Upper Extremity Fractures

Upper Extremity Fracture Surgery

An upper extremity fracture is simply a fractured bone located in the upper part of the body, including your arm, elbow, forearm, wrist, hand and/or fingers. There are four types of injuries we might see with an adult or pediatric upper extremity fracture.

Arm and Forearm Fractures
Elbow Fractures
Wrist Fractures

Common Types of UPPER EXTREMITY Fractures

Open Fracture

You’ll know an open fracture when you see it—the bone will actually pierce the skin and likely cause bleeding. This injury requires immediate surgery to lower the risk of infection.

Closed Fractures

A closed fracture does not pierce the skin, but can be displaced and require surgery to allow healing in proper alignment.

Displaced Fractures

With a displaced fracture, the bones on either side of the break are no longer aligned. Surgery will bring them back into place, often with pins or plates and screws.

Non-Displaced Fractures

With a non-displaced fracture, the bone cracks either part or all the way through but remains pretty much in place.

Signs of Fractures and Dislocations of the Upper Limb

Limb fractures in your upper extremities can cause pain, swelling and bruising. You might experience a loss of feeling or strength. It’s possible you might actually notice that your limb does not look straight.

Upper Limb Fracture Diagnosis

The upper extremity experts at Adelphi will put you through a thorough physical evaluation of the area, typically including an X-ray. After we’ve diagnosed a fracture, we may also have you undergo an MRI or CT scan to get a better view of the extent of the damage or injury. From there, we’ll recommend the best course of action to get you back on the move.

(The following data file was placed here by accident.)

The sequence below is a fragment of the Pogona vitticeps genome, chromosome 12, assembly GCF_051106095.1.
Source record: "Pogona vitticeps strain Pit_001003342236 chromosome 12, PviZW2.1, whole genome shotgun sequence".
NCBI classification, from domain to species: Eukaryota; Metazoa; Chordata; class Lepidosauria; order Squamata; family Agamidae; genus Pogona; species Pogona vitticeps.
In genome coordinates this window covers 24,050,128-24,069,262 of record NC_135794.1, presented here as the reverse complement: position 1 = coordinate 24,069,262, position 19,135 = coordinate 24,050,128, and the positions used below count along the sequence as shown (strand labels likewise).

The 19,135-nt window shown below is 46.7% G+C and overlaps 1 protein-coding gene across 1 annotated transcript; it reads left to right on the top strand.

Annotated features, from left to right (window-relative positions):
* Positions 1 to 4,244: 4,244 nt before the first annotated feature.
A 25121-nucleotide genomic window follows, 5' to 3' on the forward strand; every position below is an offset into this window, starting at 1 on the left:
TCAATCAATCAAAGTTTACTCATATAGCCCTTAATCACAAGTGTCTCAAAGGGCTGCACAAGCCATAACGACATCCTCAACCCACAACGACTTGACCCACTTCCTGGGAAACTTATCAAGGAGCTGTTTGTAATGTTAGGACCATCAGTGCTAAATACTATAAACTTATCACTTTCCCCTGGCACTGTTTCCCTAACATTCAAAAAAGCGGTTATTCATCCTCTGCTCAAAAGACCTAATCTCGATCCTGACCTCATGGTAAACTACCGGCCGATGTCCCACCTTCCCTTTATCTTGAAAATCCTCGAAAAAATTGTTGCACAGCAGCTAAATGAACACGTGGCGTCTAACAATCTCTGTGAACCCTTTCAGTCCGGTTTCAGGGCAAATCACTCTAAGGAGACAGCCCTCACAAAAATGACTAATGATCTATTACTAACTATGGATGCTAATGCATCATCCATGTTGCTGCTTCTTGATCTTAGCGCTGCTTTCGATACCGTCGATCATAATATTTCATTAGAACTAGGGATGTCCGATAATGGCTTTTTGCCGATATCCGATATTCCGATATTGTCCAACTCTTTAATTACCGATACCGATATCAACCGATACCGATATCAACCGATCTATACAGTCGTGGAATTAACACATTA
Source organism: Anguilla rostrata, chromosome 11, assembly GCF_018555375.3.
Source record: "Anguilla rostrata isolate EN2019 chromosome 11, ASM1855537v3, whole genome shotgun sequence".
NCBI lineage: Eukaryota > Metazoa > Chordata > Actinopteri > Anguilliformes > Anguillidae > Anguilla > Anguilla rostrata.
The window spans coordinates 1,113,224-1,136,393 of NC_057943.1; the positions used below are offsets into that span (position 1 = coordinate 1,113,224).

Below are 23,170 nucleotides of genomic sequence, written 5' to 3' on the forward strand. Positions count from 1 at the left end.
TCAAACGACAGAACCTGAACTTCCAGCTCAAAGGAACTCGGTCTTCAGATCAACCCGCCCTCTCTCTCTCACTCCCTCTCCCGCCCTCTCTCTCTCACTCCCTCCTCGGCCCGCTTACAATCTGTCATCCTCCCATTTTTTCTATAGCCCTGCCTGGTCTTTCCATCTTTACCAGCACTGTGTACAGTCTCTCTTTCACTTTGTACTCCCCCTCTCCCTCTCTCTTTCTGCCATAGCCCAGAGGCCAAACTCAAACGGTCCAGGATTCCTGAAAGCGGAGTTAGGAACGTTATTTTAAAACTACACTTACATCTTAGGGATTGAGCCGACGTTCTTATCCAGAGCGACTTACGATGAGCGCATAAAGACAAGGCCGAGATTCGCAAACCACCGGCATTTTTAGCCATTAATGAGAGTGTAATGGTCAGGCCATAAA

Treatment for Upper Extremity Fractures

There are three courses of treatment for upper extremity fractures: immobilization, reduction or surgery. Your orthopedic specialist will know which option is best for you once your injury is diagnosed.

Immobilization

With fractures that are properly aligned, conservative treatment with immobilization might be the best course of action. We’ll use a splint until the swelling goes down, then transition to a brace or cast to keep the bone in place while it heals.

Reduction

Reduction involves straightening the bone to align it nonsurgically, without any incisions. This procedure can be performed in an ER, clinic or surgery center. Depending on your pain level, we may use an injection to numb the area or even use a general anesthetic.

Surgery for Upper Extremity Fractures

In the case of a severe break, surgery may be the best option. Depending on the type of fracture, we’ll look at using pins, rods, plates and screws to hold the bones in place until they heal. In most cases, we send you home the same day as your surgery.

Home Care and Recovery

Your home care routine will depend on the nature of your injury and the surgery and could include the use of an arm sling, ice applications, small movements, physical therapy or medication. Your surgeon will provide detailed instructions on the best way to recover at home.

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